Something about gas is . . . creepy. Often, you can't see it. Supposedly, you can't run from it (not so, but it can be hard to tell which way to run). If it "gets" you, it doesn't leave visible marks, whether it kills you or not (again, effectively not true, but particularly on survivors, the outward signs disappear pretty quickly).
In this article in the National Review, the writer scrutinizes pictorial and other published evidence connected with the recent deaths of women, children, and old people in Syria, and his analysis is informative and persuasive. If scrutiny of this kind had been allowed during and immediately after the times when the Germans are said to have gassed millions of Jews during World War II, the stories about gas chambers would never have gotten off the ground.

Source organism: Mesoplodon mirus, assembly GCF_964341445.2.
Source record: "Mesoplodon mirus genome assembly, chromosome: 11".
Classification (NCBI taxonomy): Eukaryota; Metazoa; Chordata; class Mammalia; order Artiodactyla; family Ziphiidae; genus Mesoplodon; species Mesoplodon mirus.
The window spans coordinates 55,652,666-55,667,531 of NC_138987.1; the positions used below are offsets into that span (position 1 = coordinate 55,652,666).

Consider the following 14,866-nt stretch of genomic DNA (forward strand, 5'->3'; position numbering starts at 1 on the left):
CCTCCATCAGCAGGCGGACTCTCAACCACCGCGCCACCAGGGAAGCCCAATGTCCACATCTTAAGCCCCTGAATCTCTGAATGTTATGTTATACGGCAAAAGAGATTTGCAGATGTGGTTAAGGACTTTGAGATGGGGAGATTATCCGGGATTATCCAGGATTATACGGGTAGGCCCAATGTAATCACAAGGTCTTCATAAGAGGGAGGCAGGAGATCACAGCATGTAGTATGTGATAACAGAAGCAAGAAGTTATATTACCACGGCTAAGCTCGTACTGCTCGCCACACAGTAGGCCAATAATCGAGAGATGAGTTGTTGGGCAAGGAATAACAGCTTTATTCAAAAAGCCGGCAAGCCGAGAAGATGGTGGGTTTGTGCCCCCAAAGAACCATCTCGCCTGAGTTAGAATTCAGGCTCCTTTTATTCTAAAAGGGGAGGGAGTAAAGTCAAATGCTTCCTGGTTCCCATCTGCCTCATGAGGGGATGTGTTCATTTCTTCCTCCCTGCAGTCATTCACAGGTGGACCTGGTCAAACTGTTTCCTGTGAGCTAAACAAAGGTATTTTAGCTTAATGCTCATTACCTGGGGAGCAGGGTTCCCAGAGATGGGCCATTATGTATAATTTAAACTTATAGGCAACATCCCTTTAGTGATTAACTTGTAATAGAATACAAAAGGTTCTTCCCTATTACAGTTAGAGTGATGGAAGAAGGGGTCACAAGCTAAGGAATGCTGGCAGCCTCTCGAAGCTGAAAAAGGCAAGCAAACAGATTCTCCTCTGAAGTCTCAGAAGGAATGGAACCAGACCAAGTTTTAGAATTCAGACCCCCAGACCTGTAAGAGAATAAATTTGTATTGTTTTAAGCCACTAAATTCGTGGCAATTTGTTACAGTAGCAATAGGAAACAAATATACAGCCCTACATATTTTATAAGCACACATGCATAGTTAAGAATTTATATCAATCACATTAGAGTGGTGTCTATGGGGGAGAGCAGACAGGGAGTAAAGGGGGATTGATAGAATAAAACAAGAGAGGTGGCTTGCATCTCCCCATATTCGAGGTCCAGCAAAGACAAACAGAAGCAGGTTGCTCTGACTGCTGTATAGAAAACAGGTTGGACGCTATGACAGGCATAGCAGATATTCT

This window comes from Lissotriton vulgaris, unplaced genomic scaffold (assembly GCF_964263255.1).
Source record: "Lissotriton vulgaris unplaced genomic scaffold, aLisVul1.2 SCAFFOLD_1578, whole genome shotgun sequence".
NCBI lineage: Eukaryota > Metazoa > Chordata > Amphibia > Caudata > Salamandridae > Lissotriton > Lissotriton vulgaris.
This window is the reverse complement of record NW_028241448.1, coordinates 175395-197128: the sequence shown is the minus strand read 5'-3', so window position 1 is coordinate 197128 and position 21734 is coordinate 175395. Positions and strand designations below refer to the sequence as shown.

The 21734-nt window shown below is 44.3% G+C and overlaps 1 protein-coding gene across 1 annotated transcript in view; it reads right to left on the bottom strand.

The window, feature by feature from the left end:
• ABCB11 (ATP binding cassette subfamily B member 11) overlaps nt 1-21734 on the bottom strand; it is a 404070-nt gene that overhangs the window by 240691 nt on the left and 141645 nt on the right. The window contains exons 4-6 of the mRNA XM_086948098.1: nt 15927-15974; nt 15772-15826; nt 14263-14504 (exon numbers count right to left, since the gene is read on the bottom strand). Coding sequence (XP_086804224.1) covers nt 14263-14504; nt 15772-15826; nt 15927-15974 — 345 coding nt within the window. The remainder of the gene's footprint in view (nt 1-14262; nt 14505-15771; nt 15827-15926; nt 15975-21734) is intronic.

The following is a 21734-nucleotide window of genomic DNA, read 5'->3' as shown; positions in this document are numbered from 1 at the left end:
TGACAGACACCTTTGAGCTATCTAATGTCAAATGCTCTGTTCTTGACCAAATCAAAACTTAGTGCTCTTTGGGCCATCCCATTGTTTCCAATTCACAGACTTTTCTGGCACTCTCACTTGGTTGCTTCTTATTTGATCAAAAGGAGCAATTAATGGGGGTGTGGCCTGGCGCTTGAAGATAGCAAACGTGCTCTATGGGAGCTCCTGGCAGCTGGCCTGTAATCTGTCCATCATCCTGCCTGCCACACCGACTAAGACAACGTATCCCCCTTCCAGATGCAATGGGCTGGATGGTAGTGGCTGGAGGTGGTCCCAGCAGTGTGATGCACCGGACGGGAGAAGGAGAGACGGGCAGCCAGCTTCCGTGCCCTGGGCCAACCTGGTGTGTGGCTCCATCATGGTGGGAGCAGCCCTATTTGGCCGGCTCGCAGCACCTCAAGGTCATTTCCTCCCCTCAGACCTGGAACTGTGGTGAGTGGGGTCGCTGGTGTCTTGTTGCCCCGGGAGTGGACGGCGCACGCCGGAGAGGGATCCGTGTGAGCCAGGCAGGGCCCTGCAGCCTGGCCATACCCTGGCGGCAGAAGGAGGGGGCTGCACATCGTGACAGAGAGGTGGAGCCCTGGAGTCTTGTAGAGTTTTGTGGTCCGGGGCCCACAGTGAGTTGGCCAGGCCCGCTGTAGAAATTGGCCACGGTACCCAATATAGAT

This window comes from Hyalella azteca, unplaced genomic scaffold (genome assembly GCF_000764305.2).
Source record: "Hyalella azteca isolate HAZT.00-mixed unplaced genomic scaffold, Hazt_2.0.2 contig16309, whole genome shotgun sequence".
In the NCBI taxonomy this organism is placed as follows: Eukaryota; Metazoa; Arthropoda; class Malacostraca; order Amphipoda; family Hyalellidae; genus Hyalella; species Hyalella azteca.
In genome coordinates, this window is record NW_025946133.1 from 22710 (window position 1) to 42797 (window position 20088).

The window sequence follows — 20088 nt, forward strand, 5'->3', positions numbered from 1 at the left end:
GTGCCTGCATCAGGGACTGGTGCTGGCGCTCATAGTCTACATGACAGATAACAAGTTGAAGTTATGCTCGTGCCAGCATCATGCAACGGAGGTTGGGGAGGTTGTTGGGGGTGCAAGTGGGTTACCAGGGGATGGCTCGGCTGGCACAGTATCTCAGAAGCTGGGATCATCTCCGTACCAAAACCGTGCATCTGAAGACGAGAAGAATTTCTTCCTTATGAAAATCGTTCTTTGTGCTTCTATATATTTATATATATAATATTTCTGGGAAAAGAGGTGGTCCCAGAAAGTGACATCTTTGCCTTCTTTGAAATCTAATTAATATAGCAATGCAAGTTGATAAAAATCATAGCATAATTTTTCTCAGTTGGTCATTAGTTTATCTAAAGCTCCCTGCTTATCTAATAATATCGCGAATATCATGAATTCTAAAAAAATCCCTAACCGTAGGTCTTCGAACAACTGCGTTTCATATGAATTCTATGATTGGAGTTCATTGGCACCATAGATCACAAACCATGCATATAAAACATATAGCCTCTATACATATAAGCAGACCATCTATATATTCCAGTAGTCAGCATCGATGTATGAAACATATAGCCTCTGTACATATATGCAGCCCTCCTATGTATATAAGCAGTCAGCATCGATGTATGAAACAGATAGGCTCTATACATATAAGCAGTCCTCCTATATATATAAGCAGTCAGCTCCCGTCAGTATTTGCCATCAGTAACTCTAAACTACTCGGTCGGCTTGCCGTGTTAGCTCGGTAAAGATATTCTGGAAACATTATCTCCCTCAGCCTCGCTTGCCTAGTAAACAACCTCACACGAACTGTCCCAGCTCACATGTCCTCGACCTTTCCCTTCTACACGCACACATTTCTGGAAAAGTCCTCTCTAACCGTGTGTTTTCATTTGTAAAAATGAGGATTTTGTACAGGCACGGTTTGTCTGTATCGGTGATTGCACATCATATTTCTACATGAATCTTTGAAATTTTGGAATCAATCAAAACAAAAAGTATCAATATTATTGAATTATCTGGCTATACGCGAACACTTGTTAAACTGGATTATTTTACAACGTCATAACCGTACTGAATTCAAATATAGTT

But the victims in Syria were Arabs, so we can talk about it without fear of having our books banned and getting thrown into jail.
It makes all the difference in the world.